Jonah folded the piece of paper over again between his fingers, running the back of his nail along the edge to smooth out the crease. He shifted uncomfortably in his chair. The cheap, plastic edges had been pressing into his legs for hours, and he could feel his feet beginning to tingle as they lost feeling. He wiggled his toes in their boots to work the blood back into them.
‘You know, Hale still asks about you,’ Jonah said. He glanced across to Lorell asleep in the bed beside him. Across her chest, a white sheet rose and fell with each breath she took. Shuddering and unsteady.
‘I tell him you’ll be back in the air any day now.’ Jonah chuckled to himself, and folded the paper again. A fifth crease. ‘He doesn’t believe me most of the time, not that he ever used to anyway. But, every now and then, I think I can see it. That glint we used to have. Something of some hope’ His chest tightened, and a breath caught in his throat.
‘None of that anymore though, right? Not for you. Not for me,’ Jonah continued, clearing his throat loudly. ‘They don’t need another couple of broken birds up there. Got enough of them flying around as it is.’
Jonah took a glance at Lorell, still asleep on the bed. Her arms were bare wrapped with tight bandages, and a long, thin tube protruded from her throat.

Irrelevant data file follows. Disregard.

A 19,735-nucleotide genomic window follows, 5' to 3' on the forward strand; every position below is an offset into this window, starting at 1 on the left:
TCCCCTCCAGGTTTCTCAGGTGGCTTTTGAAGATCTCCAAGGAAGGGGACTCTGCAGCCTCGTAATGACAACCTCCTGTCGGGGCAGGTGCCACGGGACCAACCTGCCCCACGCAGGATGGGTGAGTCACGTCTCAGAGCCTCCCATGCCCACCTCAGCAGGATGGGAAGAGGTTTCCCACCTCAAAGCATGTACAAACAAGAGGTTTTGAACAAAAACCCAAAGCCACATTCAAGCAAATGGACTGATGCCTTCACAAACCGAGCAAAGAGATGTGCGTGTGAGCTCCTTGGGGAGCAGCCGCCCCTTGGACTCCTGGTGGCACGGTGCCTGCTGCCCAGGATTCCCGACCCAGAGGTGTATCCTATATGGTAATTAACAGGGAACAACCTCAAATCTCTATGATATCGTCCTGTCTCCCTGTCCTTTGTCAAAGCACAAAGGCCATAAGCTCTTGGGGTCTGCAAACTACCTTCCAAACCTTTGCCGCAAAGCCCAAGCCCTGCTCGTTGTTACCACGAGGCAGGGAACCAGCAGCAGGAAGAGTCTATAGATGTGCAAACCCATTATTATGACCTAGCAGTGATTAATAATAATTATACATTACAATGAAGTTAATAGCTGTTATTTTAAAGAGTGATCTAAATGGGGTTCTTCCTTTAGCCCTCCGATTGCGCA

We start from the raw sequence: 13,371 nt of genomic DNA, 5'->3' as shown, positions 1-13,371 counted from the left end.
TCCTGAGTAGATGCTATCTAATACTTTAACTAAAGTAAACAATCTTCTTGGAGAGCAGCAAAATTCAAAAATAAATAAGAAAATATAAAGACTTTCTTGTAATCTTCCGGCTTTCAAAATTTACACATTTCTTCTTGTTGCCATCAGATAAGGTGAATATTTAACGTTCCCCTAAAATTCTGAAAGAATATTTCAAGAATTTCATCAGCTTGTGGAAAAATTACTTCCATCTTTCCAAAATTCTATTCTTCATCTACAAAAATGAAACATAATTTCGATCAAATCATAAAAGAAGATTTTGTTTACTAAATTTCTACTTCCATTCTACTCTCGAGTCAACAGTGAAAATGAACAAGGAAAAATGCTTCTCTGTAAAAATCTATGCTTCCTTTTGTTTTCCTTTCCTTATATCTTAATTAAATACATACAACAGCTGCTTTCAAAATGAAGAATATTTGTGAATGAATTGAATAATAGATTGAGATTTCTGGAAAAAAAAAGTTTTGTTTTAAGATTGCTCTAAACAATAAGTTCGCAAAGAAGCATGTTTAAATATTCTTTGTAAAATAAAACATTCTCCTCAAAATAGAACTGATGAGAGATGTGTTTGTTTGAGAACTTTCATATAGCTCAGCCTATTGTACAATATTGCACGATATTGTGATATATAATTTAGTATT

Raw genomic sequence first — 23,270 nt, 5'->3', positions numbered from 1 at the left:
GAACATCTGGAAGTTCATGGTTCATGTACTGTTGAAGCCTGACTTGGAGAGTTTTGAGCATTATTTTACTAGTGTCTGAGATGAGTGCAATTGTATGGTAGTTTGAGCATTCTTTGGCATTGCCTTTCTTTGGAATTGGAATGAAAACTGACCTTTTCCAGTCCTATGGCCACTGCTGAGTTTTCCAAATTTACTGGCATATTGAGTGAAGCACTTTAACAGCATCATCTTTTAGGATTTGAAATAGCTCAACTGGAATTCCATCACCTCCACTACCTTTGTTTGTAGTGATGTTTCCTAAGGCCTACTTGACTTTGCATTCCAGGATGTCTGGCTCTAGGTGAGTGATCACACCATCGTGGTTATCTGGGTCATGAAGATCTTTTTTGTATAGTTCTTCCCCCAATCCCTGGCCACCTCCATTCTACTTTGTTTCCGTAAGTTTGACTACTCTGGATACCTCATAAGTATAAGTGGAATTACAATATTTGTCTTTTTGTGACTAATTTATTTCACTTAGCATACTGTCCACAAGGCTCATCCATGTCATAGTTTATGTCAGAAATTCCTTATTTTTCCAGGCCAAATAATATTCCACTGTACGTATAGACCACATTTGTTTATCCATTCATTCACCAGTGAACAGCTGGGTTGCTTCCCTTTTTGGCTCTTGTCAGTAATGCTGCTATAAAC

Enough of us broken down here too.
‘You- you know. Sometimes I’m not sure if I’m telling Hale that you’ll be flying again for his sake or mine,’ Jonah stuttered, giving the paper a sixth crease. ‘Sometimes I don’t even tell him how you’re doing. I tell him instead of what you would be doing.
‘You’d be- you’d be out there, soldering iron in hand as you complained about a flight panel not registering right. Rita would suggest you to stop pushing the ship so hard if you didn’t want it falling apart, and you’d whip back that “screws and bolts are built to be broken”.’ Jonah laughed loudly. He leant back in his chair and itched at the stubble that had recently begun to pepper his chin, pondering aloud.
‘It’d be around noon that you would complain that you were missing the skies, and you would do that wistful look you do while you watched the horizon. I can tell, you know. I can tell every time you do that, that you’d be remembering what it’s like being up there. The rush of wind whistling out behind you. Hum of the afterburners at your back. The warmth as you punch out of that atmosphere and…’ Jonah went silent.
Air hissed from the pumps connected to the long pipe, their sound echoing in the compact room. The screens to the end of the bed hummed gently as they showed the rise and fall of a heartbeat, an unsteady blue line. The low sounds of equipment were not enough to cover the soft curse Jonah whispered, nor the stifled sobs as he leant over in his seat.
He ran a shuddering finger over the conscription letter he’d been delivered just hours before. Notice for Lorell to report to the front at Parabus once deemed fit for duty. That, or a tribute to take position in their place. Standard CAF conscription notice.
Jonah put a seventh crease onto the paper.